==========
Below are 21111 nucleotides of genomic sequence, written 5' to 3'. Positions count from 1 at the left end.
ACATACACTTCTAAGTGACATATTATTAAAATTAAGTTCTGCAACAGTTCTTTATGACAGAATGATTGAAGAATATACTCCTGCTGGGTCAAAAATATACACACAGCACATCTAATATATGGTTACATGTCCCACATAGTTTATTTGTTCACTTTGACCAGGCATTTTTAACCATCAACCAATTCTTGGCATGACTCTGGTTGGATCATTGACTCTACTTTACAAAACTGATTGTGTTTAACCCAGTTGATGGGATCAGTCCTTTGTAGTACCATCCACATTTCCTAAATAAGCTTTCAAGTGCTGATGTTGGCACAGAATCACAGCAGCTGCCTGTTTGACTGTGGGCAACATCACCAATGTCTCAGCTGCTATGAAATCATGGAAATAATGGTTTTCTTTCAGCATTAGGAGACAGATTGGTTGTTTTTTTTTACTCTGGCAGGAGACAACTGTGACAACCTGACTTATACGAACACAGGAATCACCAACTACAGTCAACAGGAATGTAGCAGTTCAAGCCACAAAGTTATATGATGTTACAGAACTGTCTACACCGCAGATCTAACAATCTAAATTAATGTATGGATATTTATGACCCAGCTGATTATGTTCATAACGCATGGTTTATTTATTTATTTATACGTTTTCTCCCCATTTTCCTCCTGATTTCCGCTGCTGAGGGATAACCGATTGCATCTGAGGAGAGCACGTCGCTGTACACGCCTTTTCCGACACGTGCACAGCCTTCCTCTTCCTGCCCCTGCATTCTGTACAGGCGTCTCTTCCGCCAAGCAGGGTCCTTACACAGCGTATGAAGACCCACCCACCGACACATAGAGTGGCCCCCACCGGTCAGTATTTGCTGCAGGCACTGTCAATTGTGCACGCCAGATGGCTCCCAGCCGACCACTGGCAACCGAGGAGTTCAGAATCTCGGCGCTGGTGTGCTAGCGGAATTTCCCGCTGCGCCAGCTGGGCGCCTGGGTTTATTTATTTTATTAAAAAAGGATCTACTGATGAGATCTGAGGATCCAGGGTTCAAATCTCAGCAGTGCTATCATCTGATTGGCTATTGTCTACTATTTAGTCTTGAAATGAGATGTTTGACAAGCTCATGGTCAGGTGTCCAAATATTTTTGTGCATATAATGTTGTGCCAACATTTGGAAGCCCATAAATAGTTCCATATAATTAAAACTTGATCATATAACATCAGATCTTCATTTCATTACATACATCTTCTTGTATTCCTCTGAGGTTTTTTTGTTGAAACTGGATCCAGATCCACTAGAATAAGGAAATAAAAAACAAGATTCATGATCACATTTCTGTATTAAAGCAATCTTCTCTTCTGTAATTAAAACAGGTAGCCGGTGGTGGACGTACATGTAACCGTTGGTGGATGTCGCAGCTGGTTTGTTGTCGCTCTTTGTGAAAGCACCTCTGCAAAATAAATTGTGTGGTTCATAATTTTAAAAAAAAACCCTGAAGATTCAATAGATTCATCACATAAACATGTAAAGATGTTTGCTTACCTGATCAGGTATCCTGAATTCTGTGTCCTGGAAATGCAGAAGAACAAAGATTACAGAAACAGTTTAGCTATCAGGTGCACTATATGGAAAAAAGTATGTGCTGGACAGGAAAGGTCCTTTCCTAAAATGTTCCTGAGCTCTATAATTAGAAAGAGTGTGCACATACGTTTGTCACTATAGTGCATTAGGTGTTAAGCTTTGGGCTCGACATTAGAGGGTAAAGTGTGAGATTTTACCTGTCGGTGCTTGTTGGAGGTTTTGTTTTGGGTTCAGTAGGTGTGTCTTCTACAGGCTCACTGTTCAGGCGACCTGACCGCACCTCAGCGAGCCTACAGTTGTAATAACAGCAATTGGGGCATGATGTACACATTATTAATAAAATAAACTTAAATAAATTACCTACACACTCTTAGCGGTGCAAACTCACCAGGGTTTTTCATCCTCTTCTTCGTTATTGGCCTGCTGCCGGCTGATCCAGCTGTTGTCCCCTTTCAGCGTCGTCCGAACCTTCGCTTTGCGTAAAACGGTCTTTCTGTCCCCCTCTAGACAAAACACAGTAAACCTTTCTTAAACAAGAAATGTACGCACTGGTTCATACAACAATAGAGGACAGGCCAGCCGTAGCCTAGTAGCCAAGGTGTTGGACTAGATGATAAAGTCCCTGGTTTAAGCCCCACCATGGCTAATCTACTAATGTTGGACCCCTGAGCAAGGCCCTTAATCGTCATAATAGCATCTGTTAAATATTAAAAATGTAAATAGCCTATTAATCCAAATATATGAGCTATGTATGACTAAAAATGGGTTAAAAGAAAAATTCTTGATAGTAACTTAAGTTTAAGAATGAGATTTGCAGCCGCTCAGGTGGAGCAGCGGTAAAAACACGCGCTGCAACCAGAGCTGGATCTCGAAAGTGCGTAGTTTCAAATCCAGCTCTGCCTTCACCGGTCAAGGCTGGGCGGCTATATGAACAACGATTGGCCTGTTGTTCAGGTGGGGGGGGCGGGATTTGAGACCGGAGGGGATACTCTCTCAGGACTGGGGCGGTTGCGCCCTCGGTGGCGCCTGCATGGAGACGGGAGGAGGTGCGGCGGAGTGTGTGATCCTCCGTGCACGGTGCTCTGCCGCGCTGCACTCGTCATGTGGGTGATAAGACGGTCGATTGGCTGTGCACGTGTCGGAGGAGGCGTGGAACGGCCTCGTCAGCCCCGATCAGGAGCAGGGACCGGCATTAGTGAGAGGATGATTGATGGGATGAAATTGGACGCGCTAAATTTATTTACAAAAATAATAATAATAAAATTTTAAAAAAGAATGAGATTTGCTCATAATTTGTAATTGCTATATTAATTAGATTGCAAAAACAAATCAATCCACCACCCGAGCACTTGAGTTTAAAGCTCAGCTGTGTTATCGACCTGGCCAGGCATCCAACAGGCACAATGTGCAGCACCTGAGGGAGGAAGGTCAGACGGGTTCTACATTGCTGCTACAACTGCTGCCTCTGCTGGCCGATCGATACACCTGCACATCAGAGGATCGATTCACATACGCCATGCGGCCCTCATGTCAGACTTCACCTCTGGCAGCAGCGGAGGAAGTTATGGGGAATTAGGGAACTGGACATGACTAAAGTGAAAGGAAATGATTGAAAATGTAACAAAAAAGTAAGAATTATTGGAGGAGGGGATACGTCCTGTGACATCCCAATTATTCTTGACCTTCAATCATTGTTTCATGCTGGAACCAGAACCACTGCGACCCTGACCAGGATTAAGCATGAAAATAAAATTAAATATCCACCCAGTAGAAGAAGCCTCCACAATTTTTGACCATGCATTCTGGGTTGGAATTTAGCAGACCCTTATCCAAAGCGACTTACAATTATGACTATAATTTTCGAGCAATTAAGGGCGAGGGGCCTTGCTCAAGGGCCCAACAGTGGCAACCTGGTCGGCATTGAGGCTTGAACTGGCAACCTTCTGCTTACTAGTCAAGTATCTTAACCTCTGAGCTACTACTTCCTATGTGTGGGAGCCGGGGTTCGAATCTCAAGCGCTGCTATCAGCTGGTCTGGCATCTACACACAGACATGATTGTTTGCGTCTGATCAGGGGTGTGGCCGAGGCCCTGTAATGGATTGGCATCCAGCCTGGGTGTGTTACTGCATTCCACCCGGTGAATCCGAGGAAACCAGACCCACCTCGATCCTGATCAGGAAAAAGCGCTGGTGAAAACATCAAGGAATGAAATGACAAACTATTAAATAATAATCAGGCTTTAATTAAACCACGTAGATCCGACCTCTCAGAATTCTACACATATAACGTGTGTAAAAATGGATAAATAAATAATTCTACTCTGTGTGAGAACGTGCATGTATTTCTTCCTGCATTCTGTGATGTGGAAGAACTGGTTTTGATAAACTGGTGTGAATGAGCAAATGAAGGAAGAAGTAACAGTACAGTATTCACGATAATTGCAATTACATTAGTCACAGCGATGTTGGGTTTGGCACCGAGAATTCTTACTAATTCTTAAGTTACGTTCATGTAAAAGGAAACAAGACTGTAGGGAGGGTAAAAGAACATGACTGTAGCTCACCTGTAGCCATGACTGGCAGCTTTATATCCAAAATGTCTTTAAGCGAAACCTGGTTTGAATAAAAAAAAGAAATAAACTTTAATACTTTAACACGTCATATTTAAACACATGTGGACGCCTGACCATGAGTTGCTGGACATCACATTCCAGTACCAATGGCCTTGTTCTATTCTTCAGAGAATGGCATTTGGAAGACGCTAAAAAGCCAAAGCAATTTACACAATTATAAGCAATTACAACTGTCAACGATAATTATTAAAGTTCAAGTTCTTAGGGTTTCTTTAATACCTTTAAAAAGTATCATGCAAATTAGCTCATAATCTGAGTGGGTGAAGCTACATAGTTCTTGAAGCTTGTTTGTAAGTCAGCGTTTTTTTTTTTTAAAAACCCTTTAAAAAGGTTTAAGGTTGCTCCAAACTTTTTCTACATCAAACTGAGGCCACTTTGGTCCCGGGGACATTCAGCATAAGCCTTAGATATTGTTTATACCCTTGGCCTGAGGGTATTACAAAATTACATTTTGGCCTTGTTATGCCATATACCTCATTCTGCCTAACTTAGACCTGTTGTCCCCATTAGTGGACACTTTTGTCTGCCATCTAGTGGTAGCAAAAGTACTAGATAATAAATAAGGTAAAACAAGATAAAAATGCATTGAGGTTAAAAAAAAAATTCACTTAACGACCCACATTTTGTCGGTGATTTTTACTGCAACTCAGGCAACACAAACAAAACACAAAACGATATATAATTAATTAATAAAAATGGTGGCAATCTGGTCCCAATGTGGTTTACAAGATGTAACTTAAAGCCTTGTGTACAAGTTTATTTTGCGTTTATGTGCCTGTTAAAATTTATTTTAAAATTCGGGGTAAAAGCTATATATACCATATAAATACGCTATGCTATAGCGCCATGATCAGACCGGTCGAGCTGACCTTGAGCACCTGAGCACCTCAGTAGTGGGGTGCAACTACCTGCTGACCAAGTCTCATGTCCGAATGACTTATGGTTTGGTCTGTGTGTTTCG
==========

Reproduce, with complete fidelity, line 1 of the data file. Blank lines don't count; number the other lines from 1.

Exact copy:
Below are 21111 nucleotides of genomic sequence, written 5' to 3'. Positions count from 1 at the left end.